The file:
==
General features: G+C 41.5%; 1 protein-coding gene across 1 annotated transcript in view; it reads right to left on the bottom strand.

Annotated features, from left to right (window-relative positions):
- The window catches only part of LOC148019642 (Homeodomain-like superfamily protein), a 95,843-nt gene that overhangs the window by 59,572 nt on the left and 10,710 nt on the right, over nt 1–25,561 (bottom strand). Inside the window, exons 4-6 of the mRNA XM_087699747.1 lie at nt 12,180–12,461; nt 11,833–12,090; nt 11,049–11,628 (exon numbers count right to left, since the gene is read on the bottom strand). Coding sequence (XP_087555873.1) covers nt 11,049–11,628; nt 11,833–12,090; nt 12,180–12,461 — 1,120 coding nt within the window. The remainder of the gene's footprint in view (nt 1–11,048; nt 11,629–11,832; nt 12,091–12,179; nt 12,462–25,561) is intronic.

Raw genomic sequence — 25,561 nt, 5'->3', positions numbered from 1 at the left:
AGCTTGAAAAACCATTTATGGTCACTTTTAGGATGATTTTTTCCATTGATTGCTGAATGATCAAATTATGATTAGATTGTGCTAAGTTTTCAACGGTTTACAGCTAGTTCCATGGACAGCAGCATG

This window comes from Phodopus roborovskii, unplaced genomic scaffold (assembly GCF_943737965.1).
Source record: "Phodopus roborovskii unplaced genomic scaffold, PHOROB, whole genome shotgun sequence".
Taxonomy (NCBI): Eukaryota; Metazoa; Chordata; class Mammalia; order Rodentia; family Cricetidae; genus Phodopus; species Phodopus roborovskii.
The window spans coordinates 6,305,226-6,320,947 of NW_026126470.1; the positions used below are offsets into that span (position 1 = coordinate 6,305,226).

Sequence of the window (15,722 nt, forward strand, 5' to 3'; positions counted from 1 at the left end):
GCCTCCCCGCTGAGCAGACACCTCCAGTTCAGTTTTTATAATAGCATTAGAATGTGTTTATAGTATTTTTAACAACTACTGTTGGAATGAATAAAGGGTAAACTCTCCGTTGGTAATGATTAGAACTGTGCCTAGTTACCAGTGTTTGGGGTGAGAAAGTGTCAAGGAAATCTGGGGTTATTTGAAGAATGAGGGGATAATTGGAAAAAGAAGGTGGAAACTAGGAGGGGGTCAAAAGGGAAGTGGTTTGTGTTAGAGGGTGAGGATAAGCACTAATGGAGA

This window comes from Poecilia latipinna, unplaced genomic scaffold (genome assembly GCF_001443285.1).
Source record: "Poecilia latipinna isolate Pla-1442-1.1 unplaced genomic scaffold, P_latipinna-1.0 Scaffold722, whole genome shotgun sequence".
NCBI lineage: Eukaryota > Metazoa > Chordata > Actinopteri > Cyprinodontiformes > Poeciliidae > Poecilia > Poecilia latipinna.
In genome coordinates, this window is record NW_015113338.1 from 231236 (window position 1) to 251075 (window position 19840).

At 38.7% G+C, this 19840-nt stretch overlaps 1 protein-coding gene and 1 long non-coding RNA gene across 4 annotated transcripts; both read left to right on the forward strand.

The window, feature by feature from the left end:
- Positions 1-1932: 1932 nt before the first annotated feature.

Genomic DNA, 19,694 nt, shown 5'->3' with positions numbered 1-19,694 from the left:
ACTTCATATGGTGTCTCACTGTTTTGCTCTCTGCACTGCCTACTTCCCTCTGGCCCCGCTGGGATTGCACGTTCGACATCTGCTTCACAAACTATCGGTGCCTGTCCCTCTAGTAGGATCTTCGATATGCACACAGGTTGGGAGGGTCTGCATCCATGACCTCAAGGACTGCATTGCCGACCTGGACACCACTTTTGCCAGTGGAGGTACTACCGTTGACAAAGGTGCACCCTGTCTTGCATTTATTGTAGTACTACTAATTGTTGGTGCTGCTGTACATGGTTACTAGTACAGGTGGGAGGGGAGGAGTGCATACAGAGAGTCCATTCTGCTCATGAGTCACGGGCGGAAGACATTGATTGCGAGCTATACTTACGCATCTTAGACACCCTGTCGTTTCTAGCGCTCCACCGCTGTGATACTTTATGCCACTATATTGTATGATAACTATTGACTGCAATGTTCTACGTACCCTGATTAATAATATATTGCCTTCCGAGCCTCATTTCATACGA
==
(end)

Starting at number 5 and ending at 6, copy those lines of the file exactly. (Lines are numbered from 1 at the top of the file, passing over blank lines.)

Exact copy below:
AGCTTGAAAAACCATTTATGGTCACTTTTAGGATGATTTTTTCCATTGATTGCTGAATGATCAAATTATGATTAGATTGTGCTAAGTTTTCAACGGTTTACAGCTAGTTCCATGGACAGCAGCATG

This window comes from Phodopus roborovskii, unplaced genomic scaffold (assembly GCF_943737965.1).